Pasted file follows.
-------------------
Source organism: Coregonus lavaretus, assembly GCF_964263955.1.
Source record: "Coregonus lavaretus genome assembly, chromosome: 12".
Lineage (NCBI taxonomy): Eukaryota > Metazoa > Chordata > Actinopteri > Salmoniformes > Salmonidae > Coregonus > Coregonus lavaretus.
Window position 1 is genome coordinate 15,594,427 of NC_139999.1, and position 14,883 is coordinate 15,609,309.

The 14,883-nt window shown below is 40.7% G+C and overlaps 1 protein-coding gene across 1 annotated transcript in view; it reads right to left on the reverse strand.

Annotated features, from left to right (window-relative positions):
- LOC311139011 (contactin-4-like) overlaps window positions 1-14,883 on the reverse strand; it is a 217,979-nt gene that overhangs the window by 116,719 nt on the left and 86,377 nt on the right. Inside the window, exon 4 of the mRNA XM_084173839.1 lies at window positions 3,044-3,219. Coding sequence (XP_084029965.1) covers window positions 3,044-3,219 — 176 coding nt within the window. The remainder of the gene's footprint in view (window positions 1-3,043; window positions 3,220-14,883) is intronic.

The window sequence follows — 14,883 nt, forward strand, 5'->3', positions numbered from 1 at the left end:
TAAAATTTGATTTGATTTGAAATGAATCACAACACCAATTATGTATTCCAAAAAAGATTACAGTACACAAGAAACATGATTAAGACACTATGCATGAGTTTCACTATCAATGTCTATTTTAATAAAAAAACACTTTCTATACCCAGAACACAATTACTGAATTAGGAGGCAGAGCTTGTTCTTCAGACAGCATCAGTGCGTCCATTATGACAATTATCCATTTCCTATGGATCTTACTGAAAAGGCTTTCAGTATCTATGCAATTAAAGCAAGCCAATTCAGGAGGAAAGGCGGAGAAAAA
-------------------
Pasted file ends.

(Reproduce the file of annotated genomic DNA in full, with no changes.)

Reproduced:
Source organism: Coregonus lavaretus, assembly GCF_964263955.1.
Source record: "Coregonus lavaretus genome assembly, chromosome: 12".
Lineage (NCBI taxonomy): Eukaryota > Metazoa > Chordata > Actinopteri > Salmoniformes > Salmonidae > Coregonus > Coregonus lavaretus.
Window position 1 is genome coordinate 15,594,427 of NC_139999.1, and position 14,883 is coordinate 15,609,309.

The 14,883-nt window shown below is 40.7% G+C and overlaps 1 protein-coding gene across 1 annotated transcript in view; it reads right to left on the reverse strand.

Annotated features, from left to right (window-relative positions):
- LOC311139011 (contactin-4-like) overlaps window positions 1-14,883 on the reverse strand; it is a 217,979-nt gene that overhangs the window by 116,719 nt on the left and 86,377 nt on the right. Inside the window, exon 4 of the mRNA XM_084173839.1 lies at window positions 3,044-3,219. Coding sequence (XP_084029965.1) covers window positions 3,044-3,219 — 176 coding nt within the window. The remainder of the gene's footprint in view (window positions 1-3,043; window positions 3,220-14,883) is intronic.

The window sequence follows — 14,883 nt, forward strand, 5'->3', positions numbered from 1 at the left end:
TAAAATTTGATTTGATTTGAAATGAATCACAACACCAATTATGTATTCCAAAAAAGATTACAGTACACAAGAAACATGATTAAGACACTATGCATGAGTTTCACTATCAATGTCTATTTTAATAAAAAAACACTTTCTATACCCAGAACACAATTACTGAATTAGGAGGCAGAGCTTGTTCTTCAGACAGCATCAGTGCGTCCATTATGACAATTATCCATTTCCTATGGATCTTACTGAAAAGGCTTTCAGTATCTATGCAATTAAAGCAAGCCAATTCAGGAGGAAAGGCGGAGAAAAA